Newswise — The George Washington University (GW) is pleased to announce Kaylan A. Baban, MD, MPH, as the inaugural Chief Wellness Officer for GW’s medical enterprise — GW Hospital, the GW Medical Faculty Associates, and the GW School of Medicine and Health Sciences.

Burnout is more prevalent among health care and health sciences workers, professionals, and trainees than among the general U.S. population. Those working in the health care field, whether as an administrator or provider, are more susceptible to depression, anxiety, and job dissatisfaction, which can lead to adverse outcomes for health care workers, as well as the patients and communities they serve. Evidence shows, however, that effective wellness programming and strong institutional leadership committed to a culture of wellness can make a difference.

“There is a need nationally for initiatives that support those working in health care in all capacities, whether administration, building services, or direct patient care,” said Baban, who is also the director of the Lifestyle Medicine Program at the GW Medical Faculty Associates and assistant professor of medicine at the GW School of Medicine and Health Sciences. “For me, GW has always been an institution that has supported its people, which is a key reason I chose to return as faculty. There is recognition from leadership that this is a national challenge, and a proactive culture of wellness is necessary to be the best institution that we can be, the best place for us to work, and the best place to receive your health care.”

As Chief Wellness Officer, Baban will lead the GWell Center for Healthcare Professionals, which aims to promote a broad concept of health and wellness for all members of the GW medical enterprise. The center will use an evidence-based framework of healthful lifestyles — modeled on the Substance Abuse and Mental Health Services Administration eight dimension for wellness — and supportive institutional structures. Created based on feedback from a Wellness Task Force, the center’s mission is to: promote a culture of wellness as the foundation of professional excellence, support skills development for personal and professional wellness, and provide leadership to identify and minimize structural stressors. The new center will act as an umbrella organization for existing wellness activities, and lead collaboration to develop and implement a shared vision for further program development, to affirm wellness as a central priority for the GW medical enterprise.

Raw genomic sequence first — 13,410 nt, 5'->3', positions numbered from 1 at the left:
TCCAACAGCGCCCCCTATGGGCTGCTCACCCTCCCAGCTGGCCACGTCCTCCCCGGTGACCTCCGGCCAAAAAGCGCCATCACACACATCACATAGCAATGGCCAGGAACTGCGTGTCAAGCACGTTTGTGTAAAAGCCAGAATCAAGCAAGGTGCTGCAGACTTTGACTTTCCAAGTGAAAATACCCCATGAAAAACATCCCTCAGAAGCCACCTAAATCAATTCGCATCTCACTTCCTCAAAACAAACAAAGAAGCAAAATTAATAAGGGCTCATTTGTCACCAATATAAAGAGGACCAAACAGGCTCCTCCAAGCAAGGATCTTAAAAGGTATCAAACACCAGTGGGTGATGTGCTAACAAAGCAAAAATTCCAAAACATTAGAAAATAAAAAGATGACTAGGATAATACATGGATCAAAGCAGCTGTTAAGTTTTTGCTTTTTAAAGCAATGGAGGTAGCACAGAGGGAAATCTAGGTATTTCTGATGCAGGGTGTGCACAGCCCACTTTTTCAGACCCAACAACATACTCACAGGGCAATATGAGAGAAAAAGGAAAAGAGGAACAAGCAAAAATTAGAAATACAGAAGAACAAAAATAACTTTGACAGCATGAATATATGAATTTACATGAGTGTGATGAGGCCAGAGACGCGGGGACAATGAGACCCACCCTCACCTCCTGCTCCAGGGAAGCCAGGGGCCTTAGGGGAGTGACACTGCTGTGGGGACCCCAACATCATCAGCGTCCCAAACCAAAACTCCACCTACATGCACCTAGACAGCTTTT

Initiatives thus far include self-care and mindfulness courses open to all enterprise members, GW School of Medicine and Health Sciences core curricular components, the initiation of an on-going Wellness Grand Rounds series, pursuit of an enterprise-wide Just Culture, complimentary physical activity classes at Equinox, attention to perceived structural opportunities, and development of a comprehensive plan for program evaluation.

Importantly, the center will serve the wellness needs of all members of the GW medical enterprise – non-clinical staff, clinical staff, graduate medical and health sciences students, residents, post-doctoral fellows, faculty, and alumni. There are two major opportunities for the GW community to get involved:

  • Community members can join the GW Healthcare Professionals Wellness Advisory Council — Baban is inviting broad participation in the Advisory Council from all interested enterprise members.
  • Community members can also submit an application for pilot programs that propose an evidence-based approach to fostering wellness for those working in health care.

The goal is to ensure that wellness planning and implementation for the GW medical enterprise include the perspectives of multiple groups.  

“I had my own wellness challenges as a physician, and in particular as a trainee. I retrained in preventive medicine and lifestyle medicine because of an injury I had as an ophthalmology resident. I kept working on it for three months, which ultimately made it worse, and prevented me from finishing my training. At the time, it’s what I thought I needed to do, and the prevailing culture supported that belief,” said Baban. “We all know how dedicated members of the GW community are, and need to be in order to do the jobs that we’re doing. There are real wellness challenges specific to those working in the health care and health sciences fields, in all capacities. We need to support folks in doing their work so we as an institution can do our best for our beneficiaries in the community.”

Baban is board-certified in Preventive Medicine and Lifestyle Medicine with a focus on holistic care and patient empowerment. She earned her bachelor’s degree from Columbia University as an I. I. Rabi Science Scholar. She received her MD and MPH from Icahn School of Medicine at Mount Sinai as a George James Epidemiology awardee with Distinction in Research. She completed residency and a chief year in Preventive Medicine at Icahn School of Medicine at Mount Sinai as a Delta Omega Public Health Honor Society inductee, Harvard Macy Future Academic Clinician Educator, and Mount Sinai Beth Israel Integrative Medicine interdisciplinary fellow. Baban is an active member of both the American College of Preventive Medicine and the American College of Lifestyle Medicine (ACLM), serving as core faculty for the colleges’ joint Lifestyle Medicine Core Curriculum course, and serving as an active member of the ACLM Provider Wellness committee.


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